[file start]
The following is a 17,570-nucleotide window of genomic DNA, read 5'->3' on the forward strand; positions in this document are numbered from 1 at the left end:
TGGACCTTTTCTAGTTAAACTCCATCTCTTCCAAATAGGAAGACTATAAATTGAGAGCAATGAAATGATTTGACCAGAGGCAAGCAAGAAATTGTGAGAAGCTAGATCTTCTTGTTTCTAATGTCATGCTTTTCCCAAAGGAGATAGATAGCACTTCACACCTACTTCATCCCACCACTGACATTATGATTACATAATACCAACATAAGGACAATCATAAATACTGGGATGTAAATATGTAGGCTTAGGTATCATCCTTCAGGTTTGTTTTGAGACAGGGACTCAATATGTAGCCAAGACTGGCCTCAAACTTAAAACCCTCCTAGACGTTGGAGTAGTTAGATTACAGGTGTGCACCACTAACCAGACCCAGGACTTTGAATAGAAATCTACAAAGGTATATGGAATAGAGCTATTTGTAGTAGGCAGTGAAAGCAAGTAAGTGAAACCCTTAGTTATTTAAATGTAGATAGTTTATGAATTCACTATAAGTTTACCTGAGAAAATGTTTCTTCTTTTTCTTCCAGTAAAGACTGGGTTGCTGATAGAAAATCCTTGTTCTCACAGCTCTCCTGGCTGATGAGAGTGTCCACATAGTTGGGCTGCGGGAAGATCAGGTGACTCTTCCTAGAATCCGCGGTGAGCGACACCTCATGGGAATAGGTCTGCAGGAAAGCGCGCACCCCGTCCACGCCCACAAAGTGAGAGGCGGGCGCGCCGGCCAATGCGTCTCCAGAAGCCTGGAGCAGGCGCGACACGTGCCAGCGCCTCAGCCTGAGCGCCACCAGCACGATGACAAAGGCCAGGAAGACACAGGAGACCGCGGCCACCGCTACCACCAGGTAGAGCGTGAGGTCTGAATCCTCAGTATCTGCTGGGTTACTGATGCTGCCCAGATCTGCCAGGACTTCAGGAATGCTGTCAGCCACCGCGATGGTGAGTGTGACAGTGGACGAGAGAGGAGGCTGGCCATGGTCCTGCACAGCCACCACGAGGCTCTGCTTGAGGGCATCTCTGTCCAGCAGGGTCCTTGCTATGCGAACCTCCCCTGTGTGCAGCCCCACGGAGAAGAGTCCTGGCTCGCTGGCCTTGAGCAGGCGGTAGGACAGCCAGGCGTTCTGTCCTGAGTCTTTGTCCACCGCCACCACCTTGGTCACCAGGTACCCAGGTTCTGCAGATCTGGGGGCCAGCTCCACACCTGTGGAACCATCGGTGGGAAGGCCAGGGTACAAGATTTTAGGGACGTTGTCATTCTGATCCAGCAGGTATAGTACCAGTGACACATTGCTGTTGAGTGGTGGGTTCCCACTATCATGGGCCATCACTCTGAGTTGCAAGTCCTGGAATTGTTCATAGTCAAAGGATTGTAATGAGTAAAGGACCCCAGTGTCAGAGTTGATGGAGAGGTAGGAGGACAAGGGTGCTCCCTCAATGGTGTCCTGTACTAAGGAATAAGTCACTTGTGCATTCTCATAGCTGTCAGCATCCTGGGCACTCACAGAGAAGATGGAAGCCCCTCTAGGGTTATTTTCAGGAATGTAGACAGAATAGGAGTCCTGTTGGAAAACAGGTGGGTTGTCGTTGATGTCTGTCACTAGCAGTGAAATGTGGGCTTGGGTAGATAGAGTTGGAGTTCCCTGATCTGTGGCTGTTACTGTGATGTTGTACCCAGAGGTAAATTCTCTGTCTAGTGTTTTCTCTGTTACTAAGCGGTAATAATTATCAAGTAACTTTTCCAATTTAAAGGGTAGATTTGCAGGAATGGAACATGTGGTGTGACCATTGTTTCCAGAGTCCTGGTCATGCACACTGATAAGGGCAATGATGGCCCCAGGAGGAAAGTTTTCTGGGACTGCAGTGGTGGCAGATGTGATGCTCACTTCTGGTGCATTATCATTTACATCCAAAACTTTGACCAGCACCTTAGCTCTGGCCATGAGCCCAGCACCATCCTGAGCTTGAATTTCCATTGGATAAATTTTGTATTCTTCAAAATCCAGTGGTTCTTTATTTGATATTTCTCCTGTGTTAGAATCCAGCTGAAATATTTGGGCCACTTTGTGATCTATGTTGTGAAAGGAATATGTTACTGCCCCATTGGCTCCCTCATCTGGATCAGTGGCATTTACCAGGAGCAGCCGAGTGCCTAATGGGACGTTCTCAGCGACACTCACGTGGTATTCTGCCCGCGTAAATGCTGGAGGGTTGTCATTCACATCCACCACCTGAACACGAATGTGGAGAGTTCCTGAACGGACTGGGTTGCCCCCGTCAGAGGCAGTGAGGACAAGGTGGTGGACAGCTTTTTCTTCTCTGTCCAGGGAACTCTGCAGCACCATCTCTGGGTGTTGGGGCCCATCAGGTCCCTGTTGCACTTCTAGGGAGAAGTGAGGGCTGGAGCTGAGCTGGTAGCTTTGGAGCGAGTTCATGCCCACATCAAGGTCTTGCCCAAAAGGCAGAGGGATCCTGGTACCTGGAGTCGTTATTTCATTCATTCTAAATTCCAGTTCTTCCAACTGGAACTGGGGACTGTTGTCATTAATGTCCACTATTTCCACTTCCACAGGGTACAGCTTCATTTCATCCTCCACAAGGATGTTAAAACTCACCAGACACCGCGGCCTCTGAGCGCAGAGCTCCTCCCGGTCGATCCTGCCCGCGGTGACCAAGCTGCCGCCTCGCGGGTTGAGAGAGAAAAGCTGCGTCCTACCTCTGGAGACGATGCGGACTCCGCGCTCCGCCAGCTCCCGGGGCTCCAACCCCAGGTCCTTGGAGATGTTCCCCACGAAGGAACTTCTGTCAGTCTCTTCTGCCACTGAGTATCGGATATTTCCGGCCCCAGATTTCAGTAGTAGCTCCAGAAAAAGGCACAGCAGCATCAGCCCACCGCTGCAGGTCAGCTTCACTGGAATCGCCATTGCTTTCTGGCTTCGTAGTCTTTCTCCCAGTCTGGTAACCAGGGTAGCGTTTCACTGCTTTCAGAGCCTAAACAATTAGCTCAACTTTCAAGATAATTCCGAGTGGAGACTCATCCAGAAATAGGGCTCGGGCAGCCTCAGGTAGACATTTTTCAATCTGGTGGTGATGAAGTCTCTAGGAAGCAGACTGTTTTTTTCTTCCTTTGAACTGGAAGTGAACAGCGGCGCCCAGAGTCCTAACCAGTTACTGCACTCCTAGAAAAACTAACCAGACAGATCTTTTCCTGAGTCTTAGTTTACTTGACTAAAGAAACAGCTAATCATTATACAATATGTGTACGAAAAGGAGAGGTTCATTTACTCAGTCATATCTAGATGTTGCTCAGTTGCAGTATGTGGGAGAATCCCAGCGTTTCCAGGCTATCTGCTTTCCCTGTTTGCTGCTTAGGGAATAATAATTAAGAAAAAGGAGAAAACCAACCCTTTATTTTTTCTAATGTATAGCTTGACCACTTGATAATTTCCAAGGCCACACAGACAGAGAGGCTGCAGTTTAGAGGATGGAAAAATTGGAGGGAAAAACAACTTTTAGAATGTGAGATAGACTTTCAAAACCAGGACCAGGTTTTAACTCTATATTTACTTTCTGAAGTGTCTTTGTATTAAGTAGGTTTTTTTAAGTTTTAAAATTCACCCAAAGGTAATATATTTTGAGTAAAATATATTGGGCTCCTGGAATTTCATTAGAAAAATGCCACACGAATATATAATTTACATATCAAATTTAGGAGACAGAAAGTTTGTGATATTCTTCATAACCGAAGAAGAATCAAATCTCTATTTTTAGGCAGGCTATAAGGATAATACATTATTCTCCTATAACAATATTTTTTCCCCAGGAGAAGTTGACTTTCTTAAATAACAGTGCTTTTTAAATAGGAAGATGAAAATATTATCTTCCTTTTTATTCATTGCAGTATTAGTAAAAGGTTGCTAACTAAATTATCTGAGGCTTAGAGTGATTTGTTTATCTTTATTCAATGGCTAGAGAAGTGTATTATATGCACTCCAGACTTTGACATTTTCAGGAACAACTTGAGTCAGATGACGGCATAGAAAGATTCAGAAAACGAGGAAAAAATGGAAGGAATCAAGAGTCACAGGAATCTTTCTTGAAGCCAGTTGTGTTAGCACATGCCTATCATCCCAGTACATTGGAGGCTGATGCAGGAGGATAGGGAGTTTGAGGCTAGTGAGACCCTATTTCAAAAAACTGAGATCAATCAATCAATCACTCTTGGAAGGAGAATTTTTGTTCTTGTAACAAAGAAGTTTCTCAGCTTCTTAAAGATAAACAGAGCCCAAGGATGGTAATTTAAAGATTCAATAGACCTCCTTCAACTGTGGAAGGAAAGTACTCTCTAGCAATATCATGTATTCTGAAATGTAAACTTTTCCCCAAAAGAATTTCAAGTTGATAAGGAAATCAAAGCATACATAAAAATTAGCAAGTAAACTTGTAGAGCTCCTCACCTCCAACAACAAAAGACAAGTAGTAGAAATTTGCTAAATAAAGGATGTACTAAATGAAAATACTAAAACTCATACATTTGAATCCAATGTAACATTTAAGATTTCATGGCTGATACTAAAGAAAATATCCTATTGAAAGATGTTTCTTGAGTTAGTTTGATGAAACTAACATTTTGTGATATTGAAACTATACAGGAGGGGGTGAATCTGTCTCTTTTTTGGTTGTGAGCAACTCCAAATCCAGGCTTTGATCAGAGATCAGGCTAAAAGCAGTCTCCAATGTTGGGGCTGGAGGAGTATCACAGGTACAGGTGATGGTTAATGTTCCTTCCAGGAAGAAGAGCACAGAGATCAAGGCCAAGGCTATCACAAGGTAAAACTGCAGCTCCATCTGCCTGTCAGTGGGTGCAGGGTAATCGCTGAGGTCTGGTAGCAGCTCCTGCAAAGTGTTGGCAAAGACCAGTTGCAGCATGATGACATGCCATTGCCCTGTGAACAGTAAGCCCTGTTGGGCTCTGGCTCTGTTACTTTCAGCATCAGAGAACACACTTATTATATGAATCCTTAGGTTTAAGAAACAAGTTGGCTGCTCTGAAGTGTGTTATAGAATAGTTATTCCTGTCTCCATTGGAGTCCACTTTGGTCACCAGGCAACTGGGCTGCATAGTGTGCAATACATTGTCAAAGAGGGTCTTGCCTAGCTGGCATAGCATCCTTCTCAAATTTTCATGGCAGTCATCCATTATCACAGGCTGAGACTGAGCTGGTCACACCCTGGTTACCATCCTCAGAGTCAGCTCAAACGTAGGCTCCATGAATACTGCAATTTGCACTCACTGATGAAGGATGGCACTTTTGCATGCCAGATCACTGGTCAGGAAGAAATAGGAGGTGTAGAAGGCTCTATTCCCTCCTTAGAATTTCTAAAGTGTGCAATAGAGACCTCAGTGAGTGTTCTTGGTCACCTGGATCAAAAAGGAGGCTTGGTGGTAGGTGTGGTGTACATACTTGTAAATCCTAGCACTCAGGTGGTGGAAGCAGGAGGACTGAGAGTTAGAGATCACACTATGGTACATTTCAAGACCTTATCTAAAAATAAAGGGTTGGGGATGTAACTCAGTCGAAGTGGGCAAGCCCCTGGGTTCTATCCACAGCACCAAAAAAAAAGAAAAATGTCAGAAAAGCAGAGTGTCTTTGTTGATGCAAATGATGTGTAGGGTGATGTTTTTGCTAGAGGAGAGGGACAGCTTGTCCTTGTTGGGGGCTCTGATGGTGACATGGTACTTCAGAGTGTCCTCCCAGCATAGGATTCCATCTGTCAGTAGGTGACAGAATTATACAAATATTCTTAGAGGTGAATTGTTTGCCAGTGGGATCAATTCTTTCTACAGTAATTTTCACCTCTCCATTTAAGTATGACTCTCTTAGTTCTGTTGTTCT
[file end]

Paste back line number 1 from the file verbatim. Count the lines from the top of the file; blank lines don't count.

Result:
The following is a 17,570-nucleotide window of genomic DNA, read 5'->3' on the forward strand; positions in this document are numbered from 1 at the left end: